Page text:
‘Optimum’ vs. ‘Optimal’

Optimal And Optimal both mean “best or most effective”, as in “plant grows tall under optimal conditions” and “for optimal results, let paint dry overnight.” You can consider the adjective optimal or optimal for your purposes depending on your preference or liking. Optimal can also be used as a noun to mean “the amount or extent of something that is best or most efficient, as in “substances that are mixed in different proportions until the ratio is reached.” optimal rate.”

Back in the mid-19th century, it seems that the need for a word arose and Optimal appear to fill the void. The scientists themselves felt the lack of this word, so they naturally withdrew it from Latin without changing a thing: in Latin it is the neuter of optimisticmeans “best.”

replace 59f38a26a7c85

When we want a noun, we use ‘optimum’, but when we want an adjective, we use …either?

Scientists used Optimal as a noun, referring primarily to the conditions most favorable for the growth and reproduction of an organism, as in “optimal soil conditions.” The noun catches up and eventually is expanded to refer to both “the amount or extent of something that is most favorable for a certain purpose” and “the greatest extent achieved or achievable under the conditions of implied or specific.”

However, only a few decades after the noun came into existence, the word also began to be applied as an adjective. And at the same time, a synonym and related adjective—Optimal— is set forth. Which brings us to the present situation: when we want a noun, we use Optimalbut when we want an adjective, we use …either?

See more:  Singular Nonbinary ‘They’: Is it ‘they are’ or ‘they is’?

Let’s see what’s happening in the world with these two:

In fact, some exoplanets, completely different from our own, may have a much higher chance of forming and maintaining a sustainable biosphere. These super-habitable worlds could be the ultimate target in the search for extraterrestrial, extrasolar life. — Rene Heller, American ScienceJanuary 2015

Generating and scrutinizing counterfactuals (often referred to as “what if”) is an optimal way to test and refine one’s behavior. —David Eagleman, New York Times book reviewAugust 5, 2012

Here’s what big brands know your upstart can fall short of: for optimal success, your employees must not only be the right representatives of your brand’s key attributes. but also to represent the brand of the company. —Cheryl Conner, ForbesNovember 23, 2014

In the late 1980s, David Barker, a British doctor, suggested that what a woman eats during pregnancy affects the physiology of the child throughout life. He called the idea fetal programming. Such programming would allow an individual to make optimal use of available nutrients, assuming that his own diet would be similar to that of his mother. — economistNovember 13, 2010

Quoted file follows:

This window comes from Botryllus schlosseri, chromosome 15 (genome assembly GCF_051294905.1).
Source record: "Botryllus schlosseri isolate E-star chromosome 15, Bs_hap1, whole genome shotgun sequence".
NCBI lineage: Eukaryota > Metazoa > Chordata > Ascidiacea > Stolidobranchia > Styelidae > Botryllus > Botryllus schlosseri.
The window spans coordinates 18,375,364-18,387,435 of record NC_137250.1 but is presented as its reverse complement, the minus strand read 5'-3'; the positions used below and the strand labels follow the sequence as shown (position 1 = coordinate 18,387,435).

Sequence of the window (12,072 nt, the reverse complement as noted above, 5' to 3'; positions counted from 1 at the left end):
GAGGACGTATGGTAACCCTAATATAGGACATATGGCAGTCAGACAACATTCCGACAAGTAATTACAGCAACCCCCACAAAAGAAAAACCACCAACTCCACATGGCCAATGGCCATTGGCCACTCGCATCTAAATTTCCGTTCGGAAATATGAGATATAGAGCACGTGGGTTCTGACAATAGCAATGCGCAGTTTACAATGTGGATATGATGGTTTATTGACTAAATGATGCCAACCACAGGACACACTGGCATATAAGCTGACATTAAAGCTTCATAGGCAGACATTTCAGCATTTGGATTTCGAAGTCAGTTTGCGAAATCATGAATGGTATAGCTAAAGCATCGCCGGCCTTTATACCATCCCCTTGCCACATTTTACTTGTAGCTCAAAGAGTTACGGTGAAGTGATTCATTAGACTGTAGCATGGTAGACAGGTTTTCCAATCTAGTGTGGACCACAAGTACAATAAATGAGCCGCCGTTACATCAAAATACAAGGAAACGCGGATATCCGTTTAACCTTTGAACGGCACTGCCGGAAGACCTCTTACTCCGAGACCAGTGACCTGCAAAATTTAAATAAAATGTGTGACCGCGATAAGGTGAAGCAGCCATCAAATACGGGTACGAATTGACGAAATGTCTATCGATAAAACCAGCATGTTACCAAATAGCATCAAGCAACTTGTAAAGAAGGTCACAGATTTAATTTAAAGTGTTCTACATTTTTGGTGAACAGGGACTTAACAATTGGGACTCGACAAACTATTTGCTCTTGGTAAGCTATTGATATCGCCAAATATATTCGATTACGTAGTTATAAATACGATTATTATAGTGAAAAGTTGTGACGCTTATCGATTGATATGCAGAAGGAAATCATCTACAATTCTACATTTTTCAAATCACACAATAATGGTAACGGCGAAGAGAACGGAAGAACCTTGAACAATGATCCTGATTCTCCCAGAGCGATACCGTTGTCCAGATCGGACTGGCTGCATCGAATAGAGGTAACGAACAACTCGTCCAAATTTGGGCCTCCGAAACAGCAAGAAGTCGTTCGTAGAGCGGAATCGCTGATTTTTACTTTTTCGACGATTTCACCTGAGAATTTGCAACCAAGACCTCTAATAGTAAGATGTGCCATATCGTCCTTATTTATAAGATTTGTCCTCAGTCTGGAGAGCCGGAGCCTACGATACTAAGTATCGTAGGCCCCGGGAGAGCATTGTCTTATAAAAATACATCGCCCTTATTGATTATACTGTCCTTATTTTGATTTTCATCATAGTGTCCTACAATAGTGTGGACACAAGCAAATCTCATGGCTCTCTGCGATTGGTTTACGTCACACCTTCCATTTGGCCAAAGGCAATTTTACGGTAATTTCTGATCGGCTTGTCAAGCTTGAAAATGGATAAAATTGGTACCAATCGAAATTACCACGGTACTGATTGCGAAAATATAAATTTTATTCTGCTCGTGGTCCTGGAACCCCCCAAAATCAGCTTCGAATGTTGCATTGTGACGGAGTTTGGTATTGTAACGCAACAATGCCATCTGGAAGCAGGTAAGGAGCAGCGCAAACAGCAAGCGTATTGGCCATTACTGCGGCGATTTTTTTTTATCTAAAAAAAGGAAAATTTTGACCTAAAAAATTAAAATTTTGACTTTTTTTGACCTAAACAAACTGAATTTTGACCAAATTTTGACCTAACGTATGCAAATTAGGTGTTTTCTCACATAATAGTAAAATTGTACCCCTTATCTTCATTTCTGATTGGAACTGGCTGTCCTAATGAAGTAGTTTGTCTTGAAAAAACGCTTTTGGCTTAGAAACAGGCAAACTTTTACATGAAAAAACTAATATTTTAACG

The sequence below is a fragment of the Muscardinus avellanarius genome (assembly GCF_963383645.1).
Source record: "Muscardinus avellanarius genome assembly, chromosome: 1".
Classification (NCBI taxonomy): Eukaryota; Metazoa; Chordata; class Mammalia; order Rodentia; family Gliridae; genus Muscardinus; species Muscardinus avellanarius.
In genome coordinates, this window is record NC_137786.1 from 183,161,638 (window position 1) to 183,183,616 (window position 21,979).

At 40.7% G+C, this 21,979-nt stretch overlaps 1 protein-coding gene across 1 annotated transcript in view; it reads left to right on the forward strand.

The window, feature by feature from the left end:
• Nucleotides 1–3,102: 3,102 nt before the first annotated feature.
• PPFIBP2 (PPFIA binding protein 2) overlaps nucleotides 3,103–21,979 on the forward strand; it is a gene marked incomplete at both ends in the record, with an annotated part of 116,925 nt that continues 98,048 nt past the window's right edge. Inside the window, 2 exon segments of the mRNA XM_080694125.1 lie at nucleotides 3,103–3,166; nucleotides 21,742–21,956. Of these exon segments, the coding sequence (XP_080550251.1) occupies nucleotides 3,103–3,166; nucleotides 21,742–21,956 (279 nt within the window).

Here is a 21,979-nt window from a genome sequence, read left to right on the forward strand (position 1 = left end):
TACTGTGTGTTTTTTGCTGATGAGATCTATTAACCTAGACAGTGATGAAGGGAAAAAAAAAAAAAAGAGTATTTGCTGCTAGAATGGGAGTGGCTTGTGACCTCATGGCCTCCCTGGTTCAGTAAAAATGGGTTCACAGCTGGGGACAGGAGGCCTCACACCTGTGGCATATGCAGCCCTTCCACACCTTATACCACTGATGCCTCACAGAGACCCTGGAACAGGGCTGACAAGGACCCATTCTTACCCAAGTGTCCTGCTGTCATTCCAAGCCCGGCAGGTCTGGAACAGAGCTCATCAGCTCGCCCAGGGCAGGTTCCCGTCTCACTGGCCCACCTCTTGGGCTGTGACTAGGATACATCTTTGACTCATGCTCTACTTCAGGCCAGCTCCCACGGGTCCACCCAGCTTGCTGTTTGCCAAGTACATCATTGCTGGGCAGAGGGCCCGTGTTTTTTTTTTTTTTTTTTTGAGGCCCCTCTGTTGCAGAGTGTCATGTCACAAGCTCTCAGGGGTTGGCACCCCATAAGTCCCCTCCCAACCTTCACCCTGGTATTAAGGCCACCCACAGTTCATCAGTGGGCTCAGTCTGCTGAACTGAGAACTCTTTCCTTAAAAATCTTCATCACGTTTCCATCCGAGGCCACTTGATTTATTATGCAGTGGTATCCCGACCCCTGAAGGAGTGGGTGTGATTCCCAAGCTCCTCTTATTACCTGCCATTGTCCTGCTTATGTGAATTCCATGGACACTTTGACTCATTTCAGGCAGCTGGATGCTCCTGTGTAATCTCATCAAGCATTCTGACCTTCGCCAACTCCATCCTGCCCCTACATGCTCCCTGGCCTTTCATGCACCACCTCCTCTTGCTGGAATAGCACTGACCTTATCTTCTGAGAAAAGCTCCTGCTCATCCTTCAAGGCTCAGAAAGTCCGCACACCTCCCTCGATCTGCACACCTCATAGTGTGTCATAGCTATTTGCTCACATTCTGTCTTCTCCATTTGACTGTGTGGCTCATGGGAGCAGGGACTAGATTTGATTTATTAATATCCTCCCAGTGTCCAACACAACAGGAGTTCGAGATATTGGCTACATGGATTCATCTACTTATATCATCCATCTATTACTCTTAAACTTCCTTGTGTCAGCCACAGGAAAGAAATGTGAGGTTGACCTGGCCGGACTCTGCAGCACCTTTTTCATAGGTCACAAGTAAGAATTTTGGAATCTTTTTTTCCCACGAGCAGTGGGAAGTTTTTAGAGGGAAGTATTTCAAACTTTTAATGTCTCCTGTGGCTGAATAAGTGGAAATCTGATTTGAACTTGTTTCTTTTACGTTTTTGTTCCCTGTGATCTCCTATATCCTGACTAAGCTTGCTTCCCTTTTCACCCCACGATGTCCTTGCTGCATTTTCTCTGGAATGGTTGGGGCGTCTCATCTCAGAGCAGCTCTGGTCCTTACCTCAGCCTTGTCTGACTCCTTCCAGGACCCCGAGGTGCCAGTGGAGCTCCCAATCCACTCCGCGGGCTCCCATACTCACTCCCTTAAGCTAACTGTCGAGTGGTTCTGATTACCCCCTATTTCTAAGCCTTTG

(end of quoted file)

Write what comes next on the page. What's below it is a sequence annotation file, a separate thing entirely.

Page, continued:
Inside there are two configurable 8-inch “infotainment” screens and a choice of two seats: one for optimal comfort, the other a “competitive sport” option with side cushions to keep the rider steady during difficult cornering. —Jim Mateja, Chicago CourtFebruary 8, 2013

Pasteurized Camembert has a wider time to reach optimum flavor (50 to 60 days) and overall consumption (40 to 70 days). Some manufacturers put an expiration date on the package so consumers know when the 70th day is coming—and when the cheese will taste best. — Sam Gugino, wine drinkerNovember 30, 2011

As you can see, both work well—although a look at different corpus shows that Optimal is the more popular choice.

See more:  On 'Currant,' 'Current,' and 'Courant'

Some people will say that you should enjoy the difference that the two forms provide and use Optimal just as a noun, and use Optimal for adjectives. English has several pairs that follow the same pattern: bacteria / bacteria, brain/brain, skull/skull, empire/empire. (Yes, we know we’re entering some nebulous territory with that last word.) But English also combats such distinctions with less technical words: nobody speaks. individual anymore; individual function as both a noun and an adjective.

Leave us this: Optimal And Optimal are both options when you want an adjective. Optimal seems a bit older, while Optimal is significantly more common. Use whatever you want.

Categories: Usage Notes
Source: vothisaucamau.edu.vn

Leave a Comment